The mother-of-pearl growth surface of abalone shell is colored due to the way light refracts as it strikes tiny terraces of calcium carbonate.
Engineering researchers at the University of California, San Diego are using the shell of a seaweed-eating snail as a guide in the development of a new generation of bullet-stopping armor. The colorful oval shell of the red abalone is highly prized as a source of nacre, or mother-of-pearl, jewelry, but the UCSD researchers are most impressed by the shell’s ability to absorb heavy blows without breaking.
In a paper published in the Jan. 15 issue of Materials Science and Engineering A, Marc A. Meyers, a professor in UCSD’s Jacobs School of Engineering, and engineering graduate student Albert Lin explain in detail for the first time the steps taken by the abalone to produce a helmet-like home made with 95 percent calcium carbonate “tiles” and 5 percent protein adhesive. Teachers who write on blackboards know that calcium carbonate, or chalk, is weak and brittle, but Meyers and Lin have demonstrated that a highly ordered brick-like tiled structure created by the mollusk is the toughest arrangement of tiles theoretically possible.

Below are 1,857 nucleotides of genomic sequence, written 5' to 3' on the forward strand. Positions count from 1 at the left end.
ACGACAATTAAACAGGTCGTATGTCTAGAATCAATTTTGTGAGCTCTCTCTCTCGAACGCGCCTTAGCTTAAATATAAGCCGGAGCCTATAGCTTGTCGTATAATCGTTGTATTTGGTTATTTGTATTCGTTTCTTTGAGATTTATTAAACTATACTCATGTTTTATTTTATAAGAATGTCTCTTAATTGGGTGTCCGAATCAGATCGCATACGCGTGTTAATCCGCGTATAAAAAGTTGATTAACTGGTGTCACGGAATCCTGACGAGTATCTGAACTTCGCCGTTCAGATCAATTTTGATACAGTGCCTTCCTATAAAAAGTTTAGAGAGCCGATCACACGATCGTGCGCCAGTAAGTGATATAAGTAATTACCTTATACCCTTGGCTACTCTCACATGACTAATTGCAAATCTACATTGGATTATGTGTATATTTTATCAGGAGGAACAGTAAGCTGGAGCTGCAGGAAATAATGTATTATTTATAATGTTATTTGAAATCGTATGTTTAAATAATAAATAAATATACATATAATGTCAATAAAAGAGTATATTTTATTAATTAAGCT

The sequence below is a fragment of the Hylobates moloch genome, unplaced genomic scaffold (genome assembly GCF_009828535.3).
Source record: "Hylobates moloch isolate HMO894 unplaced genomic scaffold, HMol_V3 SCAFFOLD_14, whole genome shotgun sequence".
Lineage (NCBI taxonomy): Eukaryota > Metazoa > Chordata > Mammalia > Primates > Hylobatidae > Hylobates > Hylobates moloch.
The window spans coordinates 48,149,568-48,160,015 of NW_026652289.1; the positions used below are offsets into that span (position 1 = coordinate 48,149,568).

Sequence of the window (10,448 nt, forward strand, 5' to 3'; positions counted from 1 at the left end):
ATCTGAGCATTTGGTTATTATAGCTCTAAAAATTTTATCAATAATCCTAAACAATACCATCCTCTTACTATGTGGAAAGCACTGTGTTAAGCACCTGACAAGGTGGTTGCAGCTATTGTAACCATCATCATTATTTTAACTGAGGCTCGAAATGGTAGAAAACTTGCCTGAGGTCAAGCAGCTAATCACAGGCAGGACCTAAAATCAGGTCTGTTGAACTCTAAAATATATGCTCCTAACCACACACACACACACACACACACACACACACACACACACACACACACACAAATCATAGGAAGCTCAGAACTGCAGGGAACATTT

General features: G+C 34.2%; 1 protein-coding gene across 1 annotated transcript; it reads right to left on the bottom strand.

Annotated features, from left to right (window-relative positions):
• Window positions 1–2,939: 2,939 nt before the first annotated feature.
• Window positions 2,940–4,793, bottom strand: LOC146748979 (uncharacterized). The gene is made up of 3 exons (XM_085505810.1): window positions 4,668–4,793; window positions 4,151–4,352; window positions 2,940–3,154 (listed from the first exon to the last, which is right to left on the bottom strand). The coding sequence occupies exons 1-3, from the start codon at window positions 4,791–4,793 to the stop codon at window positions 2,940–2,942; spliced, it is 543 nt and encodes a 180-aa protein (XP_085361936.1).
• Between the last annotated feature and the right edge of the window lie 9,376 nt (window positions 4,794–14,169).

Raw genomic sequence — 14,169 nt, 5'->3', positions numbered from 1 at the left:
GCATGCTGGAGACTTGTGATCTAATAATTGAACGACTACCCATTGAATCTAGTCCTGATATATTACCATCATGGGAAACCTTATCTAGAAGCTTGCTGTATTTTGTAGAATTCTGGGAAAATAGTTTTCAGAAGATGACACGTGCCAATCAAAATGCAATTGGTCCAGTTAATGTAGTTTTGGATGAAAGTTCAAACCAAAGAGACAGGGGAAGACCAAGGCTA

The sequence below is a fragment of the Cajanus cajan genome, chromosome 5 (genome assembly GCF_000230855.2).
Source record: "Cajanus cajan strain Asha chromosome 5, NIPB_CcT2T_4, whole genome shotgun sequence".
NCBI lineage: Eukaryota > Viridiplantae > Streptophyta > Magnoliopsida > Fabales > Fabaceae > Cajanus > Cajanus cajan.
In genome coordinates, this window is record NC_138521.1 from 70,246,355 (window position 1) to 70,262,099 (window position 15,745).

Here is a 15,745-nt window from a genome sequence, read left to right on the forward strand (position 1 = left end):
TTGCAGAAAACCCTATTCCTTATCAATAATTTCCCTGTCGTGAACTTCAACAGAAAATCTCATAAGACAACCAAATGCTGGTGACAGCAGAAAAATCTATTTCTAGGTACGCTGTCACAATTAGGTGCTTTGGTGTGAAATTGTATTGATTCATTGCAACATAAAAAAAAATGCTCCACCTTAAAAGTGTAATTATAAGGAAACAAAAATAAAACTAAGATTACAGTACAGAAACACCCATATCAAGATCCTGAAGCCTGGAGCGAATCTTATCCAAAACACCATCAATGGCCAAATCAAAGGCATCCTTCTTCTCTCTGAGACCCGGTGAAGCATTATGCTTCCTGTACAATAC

The abalone shell investigation is one of a growing number of science-mimicking-nature, or biomimetic, projects at UCSD. For example, Meyers also is analyzing the strong, but extremely lightweight bill of the Toco Toucan, a Central and South American bird that squashes fruit and berries with its banana-shaped bill. “We are actually interested in basic research on new materials,” said Meyers. “We have turned to nature because millions of years of evolution and natural selection have given rise in many animals to some very sturdy materials with surprising mechanical properties.”
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